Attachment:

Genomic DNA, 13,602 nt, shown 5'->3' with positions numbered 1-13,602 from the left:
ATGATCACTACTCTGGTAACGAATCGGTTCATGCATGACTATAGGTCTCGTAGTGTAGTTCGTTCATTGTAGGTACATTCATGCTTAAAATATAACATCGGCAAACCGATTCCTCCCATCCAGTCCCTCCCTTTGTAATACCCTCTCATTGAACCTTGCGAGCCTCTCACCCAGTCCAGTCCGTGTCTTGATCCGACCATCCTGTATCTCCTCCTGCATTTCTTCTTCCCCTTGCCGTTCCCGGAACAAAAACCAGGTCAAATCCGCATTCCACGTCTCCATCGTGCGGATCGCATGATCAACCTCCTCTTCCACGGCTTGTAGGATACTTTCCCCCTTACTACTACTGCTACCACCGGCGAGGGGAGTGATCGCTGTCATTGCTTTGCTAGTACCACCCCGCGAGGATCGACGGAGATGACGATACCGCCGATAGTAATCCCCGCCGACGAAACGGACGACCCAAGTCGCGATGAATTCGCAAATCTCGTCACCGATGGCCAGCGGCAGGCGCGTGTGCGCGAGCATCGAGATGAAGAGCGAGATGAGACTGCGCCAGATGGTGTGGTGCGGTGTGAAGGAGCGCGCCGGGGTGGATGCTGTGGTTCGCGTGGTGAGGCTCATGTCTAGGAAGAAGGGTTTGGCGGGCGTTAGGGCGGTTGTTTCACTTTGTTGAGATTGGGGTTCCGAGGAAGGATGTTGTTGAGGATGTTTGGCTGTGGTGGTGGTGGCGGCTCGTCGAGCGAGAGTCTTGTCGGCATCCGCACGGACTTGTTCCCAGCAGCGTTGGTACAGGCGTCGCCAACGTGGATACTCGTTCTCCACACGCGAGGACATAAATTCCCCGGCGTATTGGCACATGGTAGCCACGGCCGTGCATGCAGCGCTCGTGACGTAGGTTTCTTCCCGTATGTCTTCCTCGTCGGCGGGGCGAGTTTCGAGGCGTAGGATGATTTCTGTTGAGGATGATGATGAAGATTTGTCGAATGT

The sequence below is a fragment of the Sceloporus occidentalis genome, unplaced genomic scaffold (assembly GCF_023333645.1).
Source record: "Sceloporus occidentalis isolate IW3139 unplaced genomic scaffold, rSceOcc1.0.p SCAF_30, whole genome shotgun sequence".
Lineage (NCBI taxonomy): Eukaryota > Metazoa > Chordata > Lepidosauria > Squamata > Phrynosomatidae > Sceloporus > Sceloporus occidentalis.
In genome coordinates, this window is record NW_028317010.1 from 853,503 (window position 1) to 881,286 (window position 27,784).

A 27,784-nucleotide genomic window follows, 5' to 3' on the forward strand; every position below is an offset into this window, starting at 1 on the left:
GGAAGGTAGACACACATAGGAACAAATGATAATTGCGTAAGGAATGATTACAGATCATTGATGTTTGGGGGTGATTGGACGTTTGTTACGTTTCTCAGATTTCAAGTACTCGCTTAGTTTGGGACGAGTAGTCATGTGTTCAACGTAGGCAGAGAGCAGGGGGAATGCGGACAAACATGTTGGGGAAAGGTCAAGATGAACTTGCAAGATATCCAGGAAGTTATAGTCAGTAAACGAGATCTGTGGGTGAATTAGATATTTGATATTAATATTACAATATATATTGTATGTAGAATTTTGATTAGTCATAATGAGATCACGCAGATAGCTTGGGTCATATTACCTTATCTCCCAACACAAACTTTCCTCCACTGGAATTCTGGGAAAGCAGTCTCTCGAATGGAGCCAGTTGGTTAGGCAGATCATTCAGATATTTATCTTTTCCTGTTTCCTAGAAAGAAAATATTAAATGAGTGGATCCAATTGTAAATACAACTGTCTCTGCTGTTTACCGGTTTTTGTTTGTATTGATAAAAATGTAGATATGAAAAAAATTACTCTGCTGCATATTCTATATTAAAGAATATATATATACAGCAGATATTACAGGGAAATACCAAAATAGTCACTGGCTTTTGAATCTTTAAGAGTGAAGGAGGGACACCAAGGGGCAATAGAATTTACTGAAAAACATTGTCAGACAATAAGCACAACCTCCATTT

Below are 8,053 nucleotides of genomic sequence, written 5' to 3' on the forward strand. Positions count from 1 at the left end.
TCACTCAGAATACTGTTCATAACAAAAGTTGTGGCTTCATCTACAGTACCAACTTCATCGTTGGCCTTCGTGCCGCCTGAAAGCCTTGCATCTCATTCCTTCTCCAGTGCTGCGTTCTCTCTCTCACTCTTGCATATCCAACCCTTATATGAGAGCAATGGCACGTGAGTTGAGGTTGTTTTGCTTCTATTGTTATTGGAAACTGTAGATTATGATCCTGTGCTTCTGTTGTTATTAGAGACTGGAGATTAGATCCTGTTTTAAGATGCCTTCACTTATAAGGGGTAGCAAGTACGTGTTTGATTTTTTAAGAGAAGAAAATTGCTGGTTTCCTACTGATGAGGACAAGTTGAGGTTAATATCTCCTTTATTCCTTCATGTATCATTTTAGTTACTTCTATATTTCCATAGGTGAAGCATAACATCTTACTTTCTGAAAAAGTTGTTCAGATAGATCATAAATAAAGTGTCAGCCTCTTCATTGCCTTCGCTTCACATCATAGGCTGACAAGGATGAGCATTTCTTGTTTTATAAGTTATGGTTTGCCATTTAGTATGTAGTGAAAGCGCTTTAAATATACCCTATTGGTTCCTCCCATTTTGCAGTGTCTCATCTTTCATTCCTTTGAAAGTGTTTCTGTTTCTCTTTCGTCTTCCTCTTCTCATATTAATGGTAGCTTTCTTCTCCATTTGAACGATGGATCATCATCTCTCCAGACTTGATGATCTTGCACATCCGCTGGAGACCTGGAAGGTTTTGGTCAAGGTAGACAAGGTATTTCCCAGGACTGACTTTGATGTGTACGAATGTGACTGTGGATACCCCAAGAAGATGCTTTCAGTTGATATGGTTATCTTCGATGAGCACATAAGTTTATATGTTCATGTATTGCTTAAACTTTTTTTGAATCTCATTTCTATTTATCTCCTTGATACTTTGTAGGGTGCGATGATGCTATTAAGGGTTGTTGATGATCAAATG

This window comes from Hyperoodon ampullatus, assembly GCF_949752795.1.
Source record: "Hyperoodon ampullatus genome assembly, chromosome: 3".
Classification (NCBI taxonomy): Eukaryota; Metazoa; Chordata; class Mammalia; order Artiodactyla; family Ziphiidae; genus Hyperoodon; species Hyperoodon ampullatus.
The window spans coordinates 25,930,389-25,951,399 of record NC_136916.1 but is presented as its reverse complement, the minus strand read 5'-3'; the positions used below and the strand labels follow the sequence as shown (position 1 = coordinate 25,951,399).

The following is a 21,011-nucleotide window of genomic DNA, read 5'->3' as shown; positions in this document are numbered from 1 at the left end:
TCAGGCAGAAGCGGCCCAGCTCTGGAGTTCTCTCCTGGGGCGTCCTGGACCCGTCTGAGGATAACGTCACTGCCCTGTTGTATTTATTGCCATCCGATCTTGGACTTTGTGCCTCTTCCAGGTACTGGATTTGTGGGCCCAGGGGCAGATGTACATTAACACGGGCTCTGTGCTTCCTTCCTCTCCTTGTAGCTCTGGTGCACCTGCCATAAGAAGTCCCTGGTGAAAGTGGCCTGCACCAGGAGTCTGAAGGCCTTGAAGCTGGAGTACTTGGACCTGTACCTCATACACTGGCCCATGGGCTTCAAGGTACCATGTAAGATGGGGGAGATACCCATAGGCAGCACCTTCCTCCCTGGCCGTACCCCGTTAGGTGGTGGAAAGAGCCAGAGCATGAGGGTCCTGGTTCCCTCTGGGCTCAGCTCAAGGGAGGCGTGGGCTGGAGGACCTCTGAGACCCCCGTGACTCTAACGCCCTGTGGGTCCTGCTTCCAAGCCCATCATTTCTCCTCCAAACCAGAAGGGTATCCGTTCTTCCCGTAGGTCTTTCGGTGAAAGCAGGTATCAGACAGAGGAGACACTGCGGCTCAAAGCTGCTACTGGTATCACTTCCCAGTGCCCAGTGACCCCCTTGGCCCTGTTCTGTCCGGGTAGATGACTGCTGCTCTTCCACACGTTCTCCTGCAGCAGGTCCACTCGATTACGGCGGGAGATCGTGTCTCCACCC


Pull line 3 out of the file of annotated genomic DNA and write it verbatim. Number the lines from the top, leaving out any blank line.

The sequence below is a fragment of the Sceloporus occidentalis genome, unplaced genomic scaffold (assembly GCF_023333645.1).